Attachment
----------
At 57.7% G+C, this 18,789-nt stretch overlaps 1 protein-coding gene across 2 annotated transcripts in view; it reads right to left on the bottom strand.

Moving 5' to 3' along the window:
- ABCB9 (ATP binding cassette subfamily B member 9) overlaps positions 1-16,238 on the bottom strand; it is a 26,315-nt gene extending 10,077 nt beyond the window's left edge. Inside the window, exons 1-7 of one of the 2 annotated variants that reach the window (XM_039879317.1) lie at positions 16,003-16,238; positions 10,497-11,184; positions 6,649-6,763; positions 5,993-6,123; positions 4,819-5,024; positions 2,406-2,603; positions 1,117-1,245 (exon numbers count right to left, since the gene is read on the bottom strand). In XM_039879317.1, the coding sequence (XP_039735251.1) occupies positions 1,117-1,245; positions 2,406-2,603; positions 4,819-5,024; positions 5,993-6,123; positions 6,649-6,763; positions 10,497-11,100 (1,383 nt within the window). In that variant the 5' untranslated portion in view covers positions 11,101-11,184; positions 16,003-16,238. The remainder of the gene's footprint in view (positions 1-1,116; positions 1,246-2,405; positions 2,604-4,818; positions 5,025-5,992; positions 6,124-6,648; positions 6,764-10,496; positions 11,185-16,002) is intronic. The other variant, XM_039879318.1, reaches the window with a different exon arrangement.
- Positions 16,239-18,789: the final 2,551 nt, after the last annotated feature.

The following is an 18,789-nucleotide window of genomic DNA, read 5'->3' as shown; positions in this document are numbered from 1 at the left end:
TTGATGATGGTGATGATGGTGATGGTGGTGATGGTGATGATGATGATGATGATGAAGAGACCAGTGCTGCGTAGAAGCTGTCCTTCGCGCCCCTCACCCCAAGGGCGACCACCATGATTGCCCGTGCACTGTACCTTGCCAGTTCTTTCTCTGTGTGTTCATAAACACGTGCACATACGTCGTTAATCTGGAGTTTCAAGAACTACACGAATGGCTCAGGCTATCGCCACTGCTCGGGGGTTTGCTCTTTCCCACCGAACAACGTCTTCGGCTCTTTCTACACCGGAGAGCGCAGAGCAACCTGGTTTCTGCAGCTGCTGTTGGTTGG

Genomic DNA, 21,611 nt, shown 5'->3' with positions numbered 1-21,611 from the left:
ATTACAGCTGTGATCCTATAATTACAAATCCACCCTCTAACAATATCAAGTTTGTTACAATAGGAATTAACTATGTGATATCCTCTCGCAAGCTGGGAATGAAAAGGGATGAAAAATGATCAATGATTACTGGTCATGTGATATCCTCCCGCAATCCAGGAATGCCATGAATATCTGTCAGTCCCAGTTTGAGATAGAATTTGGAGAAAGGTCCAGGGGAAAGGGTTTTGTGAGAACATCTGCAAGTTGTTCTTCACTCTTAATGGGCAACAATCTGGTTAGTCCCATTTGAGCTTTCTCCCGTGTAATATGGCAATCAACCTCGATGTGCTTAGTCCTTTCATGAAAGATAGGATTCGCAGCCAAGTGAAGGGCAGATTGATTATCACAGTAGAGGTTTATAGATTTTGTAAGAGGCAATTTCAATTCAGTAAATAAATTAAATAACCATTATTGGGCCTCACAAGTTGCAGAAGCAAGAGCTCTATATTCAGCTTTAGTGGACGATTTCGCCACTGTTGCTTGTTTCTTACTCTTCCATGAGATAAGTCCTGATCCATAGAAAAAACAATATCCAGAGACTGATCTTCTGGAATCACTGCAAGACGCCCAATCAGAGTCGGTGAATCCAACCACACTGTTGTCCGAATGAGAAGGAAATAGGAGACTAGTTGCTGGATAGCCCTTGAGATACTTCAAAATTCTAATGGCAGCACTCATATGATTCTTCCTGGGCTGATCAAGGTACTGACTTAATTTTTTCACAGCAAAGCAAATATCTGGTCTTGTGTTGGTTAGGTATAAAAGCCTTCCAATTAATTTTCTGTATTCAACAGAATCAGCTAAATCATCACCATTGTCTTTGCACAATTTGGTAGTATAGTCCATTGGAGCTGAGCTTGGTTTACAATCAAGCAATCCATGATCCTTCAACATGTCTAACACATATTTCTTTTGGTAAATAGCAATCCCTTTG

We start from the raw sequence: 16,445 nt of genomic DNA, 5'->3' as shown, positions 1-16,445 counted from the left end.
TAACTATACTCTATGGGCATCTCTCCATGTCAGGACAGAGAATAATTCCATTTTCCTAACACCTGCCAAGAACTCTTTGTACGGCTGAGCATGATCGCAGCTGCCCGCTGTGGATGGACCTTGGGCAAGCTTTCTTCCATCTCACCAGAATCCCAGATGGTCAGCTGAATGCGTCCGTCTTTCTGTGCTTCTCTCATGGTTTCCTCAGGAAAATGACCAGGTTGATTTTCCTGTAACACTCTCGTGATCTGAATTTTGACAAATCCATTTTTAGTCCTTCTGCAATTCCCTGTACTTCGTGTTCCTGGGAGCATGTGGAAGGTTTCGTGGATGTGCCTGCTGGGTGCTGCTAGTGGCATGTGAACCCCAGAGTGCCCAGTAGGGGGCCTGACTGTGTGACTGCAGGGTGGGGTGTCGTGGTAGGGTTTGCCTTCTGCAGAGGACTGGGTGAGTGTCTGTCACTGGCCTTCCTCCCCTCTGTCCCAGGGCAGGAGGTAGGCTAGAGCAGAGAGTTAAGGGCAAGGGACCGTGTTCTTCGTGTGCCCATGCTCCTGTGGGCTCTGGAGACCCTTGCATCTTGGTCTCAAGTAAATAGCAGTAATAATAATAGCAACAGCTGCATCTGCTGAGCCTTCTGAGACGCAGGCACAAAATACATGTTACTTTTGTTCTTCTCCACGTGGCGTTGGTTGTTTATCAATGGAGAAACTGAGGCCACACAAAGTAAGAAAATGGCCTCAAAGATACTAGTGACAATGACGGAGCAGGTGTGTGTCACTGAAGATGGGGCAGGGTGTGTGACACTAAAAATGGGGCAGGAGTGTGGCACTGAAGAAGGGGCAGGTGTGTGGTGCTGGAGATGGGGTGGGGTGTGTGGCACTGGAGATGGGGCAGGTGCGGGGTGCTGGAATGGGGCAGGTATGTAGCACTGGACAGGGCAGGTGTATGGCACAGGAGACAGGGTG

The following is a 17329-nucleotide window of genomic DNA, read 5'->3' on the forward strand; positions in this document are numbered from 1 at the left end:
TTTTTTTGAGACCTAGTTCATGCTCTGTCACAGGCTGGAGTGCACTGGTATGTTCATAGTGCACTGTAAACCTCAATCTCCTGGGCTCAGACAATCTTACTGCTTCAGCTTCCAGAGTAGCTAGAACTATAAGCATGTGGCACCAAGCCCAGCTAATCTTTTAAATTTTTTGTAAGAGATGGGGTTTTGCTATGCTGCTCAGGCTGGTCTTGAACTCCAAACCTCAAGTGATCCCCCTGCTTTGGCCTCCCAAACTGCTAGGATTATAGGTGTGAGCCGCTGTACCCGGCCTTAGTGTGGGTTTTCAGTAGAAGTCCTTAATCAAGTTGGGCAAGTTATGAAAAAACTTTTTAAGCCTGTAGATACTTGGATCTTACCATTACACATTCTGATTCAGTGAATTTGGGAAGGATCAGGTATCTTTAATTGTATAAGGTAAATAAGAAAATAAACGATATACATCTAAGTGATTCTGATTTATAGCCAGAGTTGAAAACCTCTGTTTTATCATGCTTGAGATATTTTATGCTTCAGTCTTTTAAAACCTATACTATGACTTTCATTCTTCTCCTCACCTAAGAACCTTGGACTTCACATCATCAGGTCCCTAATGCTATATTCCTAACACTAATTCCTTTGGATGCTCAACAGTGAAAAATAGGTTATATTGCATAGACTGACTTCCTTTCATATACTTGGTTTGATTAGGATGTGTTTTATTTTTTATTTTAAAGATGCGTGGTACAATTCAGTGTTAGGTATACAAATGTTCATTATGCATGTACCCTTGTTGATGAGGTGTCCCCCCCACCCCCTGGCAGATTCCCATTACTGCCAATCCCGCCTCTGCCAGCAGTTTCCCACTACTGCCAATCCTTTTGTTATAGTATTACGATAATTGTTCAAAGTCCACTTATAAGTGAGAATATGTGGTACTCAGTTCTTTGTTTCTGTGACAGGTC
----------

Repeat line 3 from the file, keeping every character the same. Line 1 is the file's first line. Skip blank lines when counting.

- ABCB9 (ATP binding cassette subfamily B member 9) overlaps positions 1-16,238 on the bottom strand; it is a 26,315-nt gene extending 10,077 nt beyond the window's left edge. Inside the window, exons 1-7 of one of the 2 annotated variants that reach the window (XM_039879317.1) lie at positions 16,003-16,238; positions 10,497-11,184; positions 6,649-6,763; positions 5,993-6,123; positions 4,819-5,024; positions 2,406-2,603; positions 1,117-1,245 (exon numbers count right to left, since the gene is read on the bottom strand). In XM_039879317.1, the coding sequence (XP_039735251.1) occupies positions 1,117-1,245; positions 2,406-2,603; positions 4,819-5,024; positions 5,993-6,123; positions 6,649-6,763; positions 10,497-11,100 (1,383 nt within the window). In that variant the 5' untranslated portion in view covers positions 11,101-11,184; positions 16,003-16,238. The remainder of the gene's footprint in view (positions 1-1,116; positions 1,246-2,405; positions 2,604-4,818; positions 5,025-5,992; positions 6,124-6,648; positions 6,764-10,496; positions 11,185-16,002) is intronic. The other variant, XM_039879318.1, reaches the window with a different exon arrangement.